By Pinky Khoabane
There’s something amiss about what happened yesterday – that the head of national prosecutions Shaun Abrahams, having charged Finance Minister Pravin Gordhan of fraud, then asked him to apply for a review and when shown the middle finger, decided he would review the case and eventually come to the conclusion to drop the charges.
In between the few weeks between lodged charges and dropping charges, there was a lot of activity. Civil society, as I got to learn from a television interview I participated in yesterday, was going to undertake a precedent-setting mass mobilisation campaign in support for Gordhan ahead of his appearance in court on the alleged charges.
That was of grave concern to me. That there were people willing to interfere in prosecutorial process was of grave concern.
But as I drove to the venue of the debate, it emerged the charges were dropped.
Firstly, why and was it that the affidavit which compelled Abrahams to drop the charges not in his possession at the time of the NPA’s decision to lay charges?
Why was this information in the hands of civil society but more worrisome, why did Abrahams not have it at the time of making the decision to lay charges?
When you investigate an issue, you look at every little avenue until you find the answer. I dont know the extent to this investigation but surely the man/person who provided the information which led NPA to withdraw the charges must have been critical – why didnt the NPA get this affidavit which was so important that the charges were dropped?
What is at play here? What are the political machinations and who’s playing them?
Abrahams would have known that this was a highly sensitive case which required him or the Hawks to look under every rock to establish that Gordhan had a case to answer.
Why wasn’t this done?
The fact that Gordhan had been engaged in a whole lot of acrimony with the Hawks over the Rogue Unit and as we waited for this particular issue to emerge, fraud charges over HR issues emerged was in itself a surprise. Those of us who don’t watch or read news (but I confirmed with someone whose pay check is dependent on news yesterday) were taken aback by the announcement of charges over HR issues when the big issue was the unlawfulness of the Rogue Unit.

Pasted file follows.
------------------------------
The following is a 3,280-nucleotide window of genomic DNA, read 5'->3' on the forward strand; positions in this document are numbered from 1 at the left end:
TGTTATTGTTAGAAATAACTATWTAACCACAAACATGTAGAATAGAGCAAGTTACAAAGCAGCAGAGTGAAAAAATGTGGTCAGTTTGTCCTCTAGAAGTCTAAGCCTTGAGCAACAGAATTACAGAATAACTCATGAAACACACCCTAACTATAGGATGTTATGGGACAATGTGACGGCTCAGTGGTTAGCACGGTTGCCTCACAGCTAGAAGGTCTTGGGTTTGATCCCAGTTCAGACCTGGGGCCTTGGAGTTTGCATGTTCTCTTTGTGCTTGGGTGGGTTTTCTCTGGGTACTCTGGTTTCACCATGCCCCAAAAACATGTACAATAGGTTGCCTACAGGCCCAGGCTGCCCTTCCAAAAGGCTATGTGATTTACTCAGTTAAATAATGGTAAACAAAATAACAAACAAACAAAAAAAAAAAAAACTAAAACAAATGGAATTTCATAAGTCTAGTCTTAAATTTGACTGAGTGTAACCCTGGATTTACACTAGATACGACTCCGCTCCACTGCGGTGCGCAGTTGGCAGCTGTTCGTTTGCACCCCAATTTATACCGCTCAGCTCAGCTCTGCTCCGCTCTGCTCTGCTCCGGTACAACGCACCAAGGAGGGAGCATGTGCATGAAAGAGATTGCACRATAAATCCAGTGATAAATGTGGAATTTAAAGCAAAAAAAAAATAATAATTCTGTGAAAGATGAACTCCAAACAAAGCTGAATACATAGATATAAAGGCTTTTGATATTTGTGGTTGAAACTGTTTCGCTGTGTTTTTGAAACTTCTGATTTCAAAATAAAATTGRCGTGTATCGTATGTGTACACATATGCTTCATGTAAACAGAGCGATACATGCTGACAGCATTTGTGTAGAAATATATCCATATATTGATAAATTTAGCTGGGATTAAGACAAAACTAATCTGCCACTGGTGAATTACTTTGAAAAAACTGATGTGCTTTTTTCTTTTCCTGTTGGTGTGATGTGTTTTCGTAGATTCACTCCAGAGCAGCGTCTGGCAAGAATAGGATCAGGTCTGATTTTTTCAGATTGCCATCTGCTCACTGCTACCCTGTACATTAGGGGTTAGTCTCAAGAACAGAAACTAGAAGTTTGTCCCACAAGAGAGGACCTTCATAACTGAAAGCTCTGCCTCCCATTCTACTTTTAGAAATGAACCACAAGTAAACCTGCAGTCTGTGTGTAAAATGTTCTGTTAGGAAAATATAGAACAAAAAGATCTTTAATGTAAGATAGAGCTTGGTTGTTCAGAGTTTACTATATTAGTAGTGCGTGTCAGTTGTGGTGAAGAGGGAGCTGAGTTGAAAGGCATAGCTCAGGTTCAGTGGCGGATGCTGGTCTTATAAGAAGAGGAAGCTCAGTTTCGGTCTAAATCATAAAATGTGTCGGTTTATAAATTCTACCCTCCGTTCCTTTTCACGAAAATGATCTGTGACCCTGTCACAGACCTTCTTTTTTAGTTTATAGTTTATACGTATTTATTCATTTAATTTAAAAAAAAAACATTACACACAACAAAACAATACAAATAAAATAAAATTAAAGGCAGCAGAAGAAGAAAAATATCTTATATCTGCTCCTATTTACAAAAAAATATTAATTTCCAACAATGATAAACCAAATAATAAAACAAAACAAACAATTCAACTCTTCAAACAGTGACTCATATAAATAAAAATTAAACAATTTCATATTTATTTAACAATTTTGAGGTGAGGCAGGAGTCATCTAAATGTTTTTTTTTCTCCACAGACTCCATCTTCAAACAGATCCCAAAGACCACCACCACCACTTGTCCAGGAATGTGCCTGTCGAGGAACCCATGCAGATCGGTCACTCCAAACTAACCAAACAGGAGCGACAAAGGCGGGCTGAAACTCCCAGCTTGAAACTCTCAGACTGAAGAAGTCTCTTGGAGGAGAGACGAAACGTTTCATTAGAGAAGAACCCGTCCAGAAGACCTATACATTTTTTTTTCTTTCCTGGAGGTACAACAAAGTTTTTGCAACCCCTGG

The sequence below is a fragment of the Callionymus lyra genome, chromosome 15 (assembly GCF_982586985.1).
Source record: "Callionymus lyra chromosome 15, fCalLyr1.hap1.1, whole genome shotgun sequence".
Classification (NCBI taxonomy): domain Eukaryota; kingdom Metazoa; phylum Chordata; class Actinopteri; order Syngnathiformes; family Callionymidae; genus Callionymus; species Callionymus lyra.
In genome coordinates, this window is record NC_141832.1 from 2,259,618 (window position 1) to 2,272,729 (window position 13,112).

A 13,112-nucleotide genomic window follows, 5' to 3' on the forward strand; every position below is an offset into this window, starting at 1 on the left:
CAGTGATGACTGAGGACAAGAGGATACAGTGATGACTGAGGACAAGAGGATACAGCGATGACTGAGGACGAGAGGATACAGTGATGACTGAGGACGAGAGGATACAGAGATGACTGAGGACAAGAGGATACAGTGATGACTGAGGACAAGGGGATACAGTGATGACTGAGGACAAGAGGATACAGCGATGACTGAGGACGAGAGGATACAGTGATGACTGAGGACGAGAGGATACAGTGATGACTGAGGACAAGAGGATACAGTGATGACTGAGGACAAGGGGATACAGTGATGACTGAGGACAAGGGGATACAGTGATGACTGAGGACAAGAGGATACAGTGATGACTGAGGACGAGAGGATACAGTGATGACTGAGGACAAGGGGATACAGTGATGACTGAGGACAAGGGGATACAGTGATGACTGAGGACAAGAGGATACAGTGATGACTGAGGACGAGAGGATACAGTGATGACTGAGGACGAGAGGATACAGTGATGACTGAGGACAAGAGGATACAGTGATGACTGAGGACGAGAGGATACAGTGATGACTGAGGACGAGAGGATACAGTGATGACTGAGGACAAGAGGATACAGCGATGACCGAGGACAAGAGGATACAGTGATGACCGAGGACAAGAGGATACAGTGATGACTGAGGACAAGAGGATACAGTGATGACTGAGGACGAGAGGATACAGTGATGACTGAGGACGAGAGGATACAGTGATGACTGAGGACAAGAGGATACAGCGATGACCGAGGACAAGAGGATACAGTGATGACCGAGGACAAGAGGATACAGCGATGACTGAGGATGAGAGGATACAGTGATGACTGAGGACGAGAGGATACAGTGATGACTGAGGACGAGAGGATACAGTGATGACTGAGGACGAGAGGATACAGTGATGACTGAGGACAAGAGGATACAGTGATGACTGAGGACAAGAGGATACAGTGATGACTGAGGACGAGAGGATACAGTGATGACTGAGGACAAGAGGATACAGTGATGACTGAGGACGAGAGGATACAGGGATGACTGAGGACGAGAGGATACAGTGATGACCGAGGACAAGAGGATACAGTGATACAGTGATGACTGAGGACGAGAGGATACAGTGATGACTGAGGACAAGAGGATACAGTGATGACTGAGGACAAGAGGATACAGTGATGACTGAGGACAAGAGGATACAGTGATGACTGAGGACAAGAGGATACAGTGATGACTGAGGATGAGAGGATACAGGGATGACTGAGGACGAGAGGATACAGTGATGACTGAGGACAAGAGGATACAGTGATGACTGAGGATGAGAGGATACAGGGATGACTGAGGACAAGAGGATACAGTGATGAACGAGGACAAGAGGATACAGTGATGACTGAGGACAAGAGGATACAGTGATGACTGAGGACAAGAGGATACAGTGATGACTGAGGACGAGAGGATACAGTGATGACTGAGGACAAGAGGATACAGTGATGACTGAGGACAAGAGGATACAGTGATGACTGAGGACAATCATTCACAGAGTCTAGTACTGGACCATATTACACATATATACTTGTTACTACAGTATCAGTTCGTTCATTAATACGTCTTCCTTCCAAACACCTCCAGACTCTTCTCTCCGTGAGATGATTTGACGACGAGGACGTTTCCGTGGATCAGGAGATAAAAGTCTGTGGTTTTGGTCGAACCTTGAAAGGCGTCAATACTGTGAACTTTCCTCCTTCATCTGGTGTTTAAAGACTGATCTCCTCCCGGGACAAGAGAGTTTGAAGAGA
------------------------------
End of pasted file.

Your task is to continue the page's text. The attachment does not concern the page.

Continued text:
I’ve always maintained that the test of a democracy is in protecting the rights of those you do not like. If we adhered to this ethos, we would despite disliking them, have protected Julius Malema’s right to confidentiality in the dissemination of his bank accounts to the world in the allegations against him which included being a beneficiary of corruption in Limpopo and acknowledged the verdict that Jacob Zuma did not rape and that the courts found him not guilt. The examples are many.
We would have gone out in large numbers to protect Chief Justice Mogoeng Mogoeng against media and gender advocacy groups that said he reduced the life sentence of a child rapist. It was a lie engineered by some “women’s groups (among them Black women) and liberal formations”.
If “lobby” forces against Mogoeng had succeeded, he would not be in the seat that the same who had lambasted him now praise him.
Malema who is now a virtue of all that is good (he now panders to imperialists and colonialists) would probably be in jail.
What is imperative is why Abrahams decided to take-on the case and why he dropped-it. There is a huge gaping hole in between all the analyses that is not being answered.